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The following list is compiled by an experienced landlord and contributor to  Thanks, Ralph(WA)!

1. I like to think that I am a good judge of character but I’ve been fooled before. So always verify your applicant’s credit, employment and rental history.

2. Look at the applicant’s car to know that your property will be cared for in much the same manner.

3. An applicant who claims to have been a victim of unfair circumstances will often make you a victim of unfair circumstances.

4. Do not rent to friends or friends of friends.

5. Pets cause problems more often than not.  If you’re going to accept them you need to be compensated for the extra wear tear and risks that you will be taking on.  However, a “No Pets” policy is the best policy.

6. Replace water heaters every 10 years whether they need it or not.

7. Keep the gutters clean and the moss on the roof at bay.

8. Do not provide or loan lawn mowers, string trimmers, or power tools of any kind. You’ll get them back broken and if someone gets hurt you might get sued.

9. Don’t let residents do their own painting. They often botch the job.

10. Don’t hand over a signed contract until you have a completed inspection report filled out and returned to you.  It’s best to be present when the resident inspects.

11. Take lots of pictures and video before each residency.  Include the front page of that day’s newspaper to verify the date.

12. It does no good to prohibit anything in your lease unless you have you have effective and immediate remedies included in your agreement or available by statute.

13. Require residents to carry renters insurance for their protection and yours.

14. Include wording in your lease that limits your liability during periods where the rental is rendered inhabitable (through no fault of the landlord) to abatement of rent during that period.

15. Include a modest rent escalation clause in your lease (I use 2.9% per year).  It gets them used to the idea and prevents you from agonizing about when, whether, and how much to increase the rent.

16. Avoid roommate situations if possible.  They are inherently unstable.

17. Get a Lowes credit card and you’ll get an automatic 5% discount on your purchases.

18. Get a Home Depot card and ask them to match the Lowes discount.

19. If you are ex-military disregard 18 & 19 and ask for a 10% discount at Lowes and Home Depot.

20. I have had bad experiences with Section 8 situations and recommend that you avoid them.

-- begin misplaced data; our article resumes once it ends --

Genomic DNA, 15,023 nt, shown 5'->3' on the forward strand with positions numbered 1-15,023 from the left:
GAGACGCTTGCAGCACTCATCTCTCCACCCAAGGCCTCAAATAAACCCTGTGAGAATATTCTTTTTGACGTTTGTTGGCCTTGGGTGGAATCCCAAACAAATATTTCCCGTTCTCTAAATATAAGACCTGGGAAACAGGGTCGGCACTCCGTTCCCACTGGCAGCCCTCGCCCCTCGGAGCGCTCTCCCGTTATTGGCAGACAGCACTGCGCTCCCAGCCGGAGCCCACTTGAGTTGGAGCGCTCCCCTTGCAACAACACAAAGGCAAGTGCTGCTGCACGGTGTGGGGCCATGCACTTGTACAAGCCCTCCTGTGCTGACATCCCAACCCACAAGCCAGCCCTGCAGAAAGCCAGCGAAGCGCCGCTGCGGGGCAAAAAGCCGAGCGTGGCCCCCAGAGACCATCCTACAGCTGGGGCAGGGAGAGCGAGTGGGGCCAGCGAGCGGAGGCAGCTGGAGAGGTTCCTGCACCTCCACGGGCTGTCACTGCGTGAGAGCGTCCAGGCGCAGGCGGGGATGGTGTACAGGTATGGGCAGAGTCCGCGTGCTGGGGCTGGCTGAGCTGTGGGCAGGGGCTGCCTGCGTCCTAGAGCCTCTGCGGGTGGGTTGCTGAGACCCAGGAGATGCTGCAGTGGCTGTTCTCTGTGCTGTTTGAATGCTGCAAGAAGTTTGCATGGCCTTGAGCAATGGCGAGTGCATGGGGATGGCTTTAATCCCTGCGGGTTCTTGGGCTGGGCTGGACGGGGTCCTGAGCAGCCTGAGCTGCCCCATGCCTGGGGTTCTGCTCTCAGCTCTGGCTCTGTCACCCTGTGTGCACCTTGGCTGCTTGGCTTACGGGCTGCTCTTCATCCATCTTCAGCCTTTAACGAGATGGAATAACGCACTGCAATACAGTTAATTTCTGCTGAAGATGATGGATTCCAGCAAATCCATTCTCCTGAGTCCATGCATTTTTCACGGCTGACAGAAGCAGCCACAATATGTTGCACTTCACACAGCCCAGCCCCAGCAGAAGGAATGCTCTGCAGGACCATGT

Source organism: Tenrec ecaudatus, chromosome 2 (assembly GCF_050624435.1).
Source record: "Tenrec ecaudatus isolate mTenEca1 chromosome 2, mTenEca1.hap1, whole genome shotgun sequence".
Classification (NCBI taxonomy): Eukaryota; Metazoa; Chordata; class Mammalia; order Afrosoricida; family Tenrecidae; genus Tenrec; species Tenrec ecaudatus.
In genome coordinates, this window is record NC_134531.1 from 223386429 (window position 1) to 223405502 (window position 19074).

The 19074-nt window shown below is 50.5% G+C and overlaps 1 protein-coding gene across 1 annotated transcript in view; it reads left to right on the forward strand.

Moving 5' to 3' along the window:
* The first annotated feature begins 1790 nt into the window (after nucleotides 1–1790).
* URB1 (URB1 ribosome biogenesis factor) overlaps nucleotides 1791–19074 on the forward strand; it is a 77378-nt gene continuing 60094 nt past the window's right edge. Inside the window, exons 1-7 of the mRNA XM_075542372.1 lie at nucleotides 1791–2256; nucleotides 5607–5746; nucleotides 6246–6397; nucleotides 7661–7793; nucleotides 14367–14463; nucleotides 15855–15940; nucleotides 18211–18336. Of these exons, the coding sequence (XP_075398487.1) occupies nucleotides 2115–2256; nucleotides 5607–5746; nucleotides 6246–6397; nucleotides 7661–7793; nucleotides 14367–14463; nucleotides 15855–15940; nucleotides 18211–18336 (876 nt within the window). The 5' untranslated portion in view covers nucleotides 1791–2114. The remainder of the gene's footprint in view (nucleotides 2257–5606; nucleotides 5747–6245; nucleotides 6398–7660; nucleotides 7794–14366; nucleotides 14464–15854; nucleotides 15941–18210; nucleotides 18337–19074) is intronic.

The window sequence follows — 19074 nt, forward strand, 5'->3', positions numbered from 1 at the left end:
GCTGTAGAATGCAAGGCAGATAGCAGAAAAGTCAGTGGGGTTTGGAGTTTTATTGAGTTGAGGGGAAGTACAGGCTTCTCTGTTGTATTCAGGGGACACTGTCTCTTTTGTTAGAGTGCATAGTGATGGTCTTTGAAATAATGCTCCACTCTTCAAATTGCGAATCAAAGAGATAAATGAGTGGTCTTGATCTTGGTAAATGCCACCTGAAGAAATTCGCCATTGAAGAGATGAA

21. Give your number to the neighbors and ask them to let you know if there are any problems or concerns.

22. I offer well-maintained rentals that are very competitively priced but I insist on well qualified residents.

23. I also ask for 2 year+ leases whenever possible.  Those who rent from me know they are getting a good deal and are usually willing to commit to a longer lease.

24. Make sure that residents understand that if they cause stoppage of the drains, they will get the bill.  Feminine hygiene products, wet wipes, foreign objects, or even large wads of toilet paper should not be flushed down the toilet.

25. Place battery-operated water leak alarms under the sinks–Best $10 you can spend.

The following is a happy ending to a landlord tale that could have turned out very bad.
Back in 2009, I hired someone to seal up and dry out a rental property basement.
I paid $1,250 (1/2 down for supplies) to a man who was supposed to do the basement sealing work for me.  I always check out the resident’s background, but never thought to check out the background of a contractor until it was too late.  Basically he skipped a few days after getting the check, without buying any supplies or doing any work.

In 20 years of landlording before that, I had never had a contractor rip me off.  He left the state without ever doing anything.  I filed a police report and eventually it went to small claims for theft by contractor and the state became the prosecuting force.  There was a warrant put out for his arrest.  My name was not on the court case.

After filing suit, I discovered that he abused his girlfriend and also that he had killed someone a decade or so before that.  I was not going to back down but decided not to attend the proceedings so that maybe he would had forgotten what I looked like, as I had forgotten what he looked like.